CLOCK’S TICKING

The original $68 million pot of grant money has been whittled down to about $30 million over the years by requests from other municipalities in the region, including North Salem, which used its $10 million to sewer the Peach Lake community; and Bedford, which purchased the sewage treatment plant at a local prison to service its school system and Katonah’s business district. 

There are other communities eyeing the remaining money, and at some point the folks with their fingers on the purse strings are going to give it to the ones who’ve shown progress.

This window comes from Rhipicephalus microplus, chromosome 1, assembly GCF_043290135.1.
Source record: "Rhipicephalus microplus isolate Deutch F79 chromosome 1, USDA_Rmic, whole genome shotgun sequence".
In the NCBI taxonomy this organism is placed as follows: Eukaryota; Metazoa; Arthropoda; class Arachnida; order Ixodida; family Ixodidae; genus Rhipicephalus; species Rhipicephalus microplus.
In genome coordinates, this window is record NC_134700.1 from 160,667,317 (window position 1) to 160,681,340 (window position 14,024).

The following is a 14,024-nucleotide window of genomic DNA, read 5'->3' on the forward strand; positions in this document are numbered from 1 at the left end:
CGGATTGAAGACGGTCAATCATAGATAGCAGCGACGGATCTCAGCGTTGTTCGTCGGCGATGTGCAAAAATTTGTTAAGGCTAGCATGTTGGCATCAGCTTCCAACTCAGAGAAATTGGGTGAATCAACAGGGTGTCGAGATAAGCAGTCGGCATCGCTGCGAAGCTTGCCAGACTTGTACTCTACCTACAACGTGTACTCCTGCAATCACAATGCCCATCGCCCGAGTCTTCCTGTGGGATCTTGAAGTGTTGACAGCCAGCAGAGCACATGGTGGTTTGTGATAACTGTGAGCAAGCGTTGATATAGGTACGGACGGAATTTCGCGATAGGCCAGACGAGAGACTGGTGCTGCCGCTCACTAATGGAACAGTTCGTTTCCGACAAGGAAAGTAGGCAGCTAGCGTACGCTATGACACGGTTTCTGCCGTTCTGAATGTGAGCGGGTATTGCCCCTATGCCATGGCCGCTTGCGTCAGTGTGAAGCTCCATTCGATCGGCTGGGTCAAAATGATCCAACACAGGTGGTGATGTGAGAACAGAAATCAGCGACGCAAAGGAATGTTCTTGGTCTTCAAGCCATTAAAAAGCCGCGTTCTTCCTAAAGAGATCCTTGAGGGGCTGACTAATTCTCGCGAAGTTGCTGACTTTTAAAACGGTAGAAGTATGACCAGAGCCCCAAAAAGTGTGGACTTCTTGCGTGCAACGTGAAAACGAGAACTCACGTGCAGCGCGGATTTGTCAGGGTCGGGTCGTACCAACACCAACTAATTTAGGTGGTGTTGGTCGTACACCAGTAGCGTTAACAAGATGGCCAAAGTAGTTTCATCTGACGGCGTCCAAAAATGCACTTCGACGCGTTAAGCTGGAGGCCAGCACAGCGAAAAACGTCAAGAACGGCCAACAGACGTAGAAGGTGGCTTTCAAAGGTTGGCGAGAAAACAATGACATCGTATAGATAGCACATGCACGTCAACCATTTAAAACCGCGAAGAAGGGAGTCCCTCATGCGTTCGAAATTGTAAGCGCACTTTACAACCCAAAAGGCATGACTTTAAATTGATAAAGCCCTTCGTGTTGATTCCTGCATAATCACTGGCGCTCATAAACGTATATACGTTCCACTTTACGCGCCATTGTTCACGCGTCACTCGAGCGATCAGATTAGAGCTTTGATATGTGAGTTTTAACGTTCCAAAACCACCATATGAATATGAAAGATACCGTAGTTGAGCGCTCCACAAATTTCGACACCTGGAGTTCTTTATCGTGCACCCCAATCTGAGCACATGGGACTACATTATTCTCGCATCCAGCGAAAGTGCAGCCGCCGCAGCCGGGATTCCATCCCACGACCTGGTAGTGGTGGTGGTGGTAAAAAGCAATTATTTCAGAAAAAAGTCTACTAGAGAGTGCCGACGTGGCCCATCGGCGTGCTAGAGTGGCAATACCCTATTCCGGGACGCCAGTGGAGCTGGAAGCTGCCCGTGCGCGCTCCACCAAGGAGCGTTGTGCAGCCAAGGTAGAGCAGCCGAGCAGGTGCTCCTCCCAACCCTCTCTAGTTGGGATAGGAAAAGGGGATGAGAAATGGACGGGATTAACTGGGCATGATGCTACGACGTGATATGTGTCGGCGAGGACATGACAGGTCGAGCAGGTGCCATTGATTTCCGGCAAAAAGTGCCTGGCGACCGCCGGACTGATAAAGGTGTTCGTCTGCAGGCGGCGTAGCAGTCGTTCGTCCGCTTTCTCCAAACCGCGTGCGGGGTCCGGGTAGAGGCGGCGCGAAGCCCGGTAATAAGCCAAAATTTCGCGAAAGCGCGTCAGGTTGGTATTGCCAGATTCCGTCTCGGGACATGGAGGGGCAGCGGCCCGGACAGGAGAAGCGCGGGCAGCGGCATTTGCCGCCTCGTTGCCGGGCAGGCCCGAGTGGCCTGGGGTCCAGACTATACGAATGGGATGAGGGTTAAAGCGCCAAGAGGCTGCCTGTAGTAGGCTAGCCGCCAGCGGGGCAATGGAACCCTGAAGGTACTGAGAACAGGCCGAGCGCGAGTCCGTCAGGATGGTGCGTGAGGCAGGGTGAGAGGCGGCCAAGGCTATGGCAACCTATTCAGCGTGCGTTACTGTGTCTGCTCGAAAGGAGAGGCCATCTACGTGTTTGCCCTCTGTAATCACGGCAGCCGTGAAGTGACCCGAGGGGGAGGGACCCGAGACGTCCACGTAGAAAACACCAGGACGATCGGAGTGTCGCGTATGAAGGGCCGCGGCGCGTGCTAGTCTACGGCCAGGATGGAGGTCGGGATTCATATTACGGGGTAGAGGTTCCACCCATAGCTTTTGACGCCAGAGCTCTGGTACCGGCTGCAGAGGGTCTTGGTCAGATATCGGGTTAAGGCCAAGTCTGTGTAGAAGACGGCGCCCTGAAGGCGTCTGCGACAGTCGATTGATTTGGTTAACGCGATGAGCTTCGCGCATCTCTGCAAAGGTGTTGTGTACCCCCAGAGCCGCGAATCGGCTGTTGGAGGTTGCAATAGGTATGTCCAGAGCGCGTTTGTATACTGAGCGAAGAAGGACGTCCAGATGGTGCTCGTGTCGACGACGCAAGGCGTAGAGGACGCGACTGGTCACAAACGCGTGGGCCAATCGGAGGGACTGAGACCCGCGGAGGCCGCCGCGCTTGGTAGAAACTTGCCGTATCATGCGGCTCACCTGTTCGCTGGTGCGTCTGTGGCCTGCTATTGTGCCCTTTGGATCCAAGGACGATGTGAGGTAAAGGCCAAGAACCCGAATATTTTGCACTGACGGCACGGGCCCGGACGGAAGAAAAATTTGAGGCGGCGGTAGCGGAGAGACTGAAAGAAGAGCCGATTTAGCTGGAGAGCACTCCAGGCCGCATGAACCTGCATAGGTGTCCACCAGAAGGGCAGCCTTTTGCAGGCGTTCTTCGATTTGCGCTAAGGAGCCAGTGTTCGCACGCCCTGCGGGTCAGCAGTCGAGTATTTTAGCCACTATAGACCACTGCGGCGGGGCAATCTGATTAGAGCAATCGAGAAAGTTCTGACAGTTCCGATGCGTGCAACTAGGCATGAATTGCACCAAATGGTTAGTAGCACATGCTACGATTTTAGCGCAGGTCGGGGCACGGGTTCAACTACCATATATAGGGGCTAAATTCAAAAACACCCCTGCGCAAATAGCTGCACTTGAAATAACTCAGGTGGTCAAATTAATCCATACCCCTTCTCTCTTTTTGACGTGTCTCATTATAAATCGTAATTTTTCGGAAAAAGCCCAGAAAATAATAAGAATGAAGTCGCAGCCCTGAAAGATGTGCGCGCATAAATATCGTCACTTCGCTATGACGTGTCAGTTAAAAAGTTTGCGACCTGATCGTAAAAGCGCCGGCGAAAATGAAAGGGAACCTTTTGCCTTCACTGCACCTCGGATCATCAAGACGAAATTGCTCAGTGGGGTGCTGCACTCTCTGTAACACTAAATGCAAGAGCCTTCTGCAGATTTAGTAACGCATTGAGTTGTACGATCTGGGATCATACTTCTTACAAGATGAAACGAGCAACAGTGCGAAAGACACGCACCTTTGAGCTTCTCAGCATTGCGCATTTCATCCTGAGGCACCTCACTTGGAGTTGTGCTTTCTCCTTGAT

“So if the town of Somers ever needed any initiative to put a program together it’s now,” Morrissey said.

Once Somers gets its foot in the door, Latimer has promised to push the city, which has “placed in an obligation on northern Westchester” to protect its water supplies,” for more funding.

If things don’t move forward, there will be no more “buckets” of money coming, because New York City has told them that “they are not going to grant any more money to the county until this initial fund is depleted,” Morrissey said.

“What this sewer district does is put a stake in the ground. It says we’re serious about doing something here,” said Councilman Anthony Cirieco.

“But if we don’t act, rest assured that there are going to be other communities that are going to want to secure those funds.”

Granted, the town would have gotten more for its money if it was spent earlier, said Councilman Rich Clinchy, but “that’s water under the bridge so to speak.”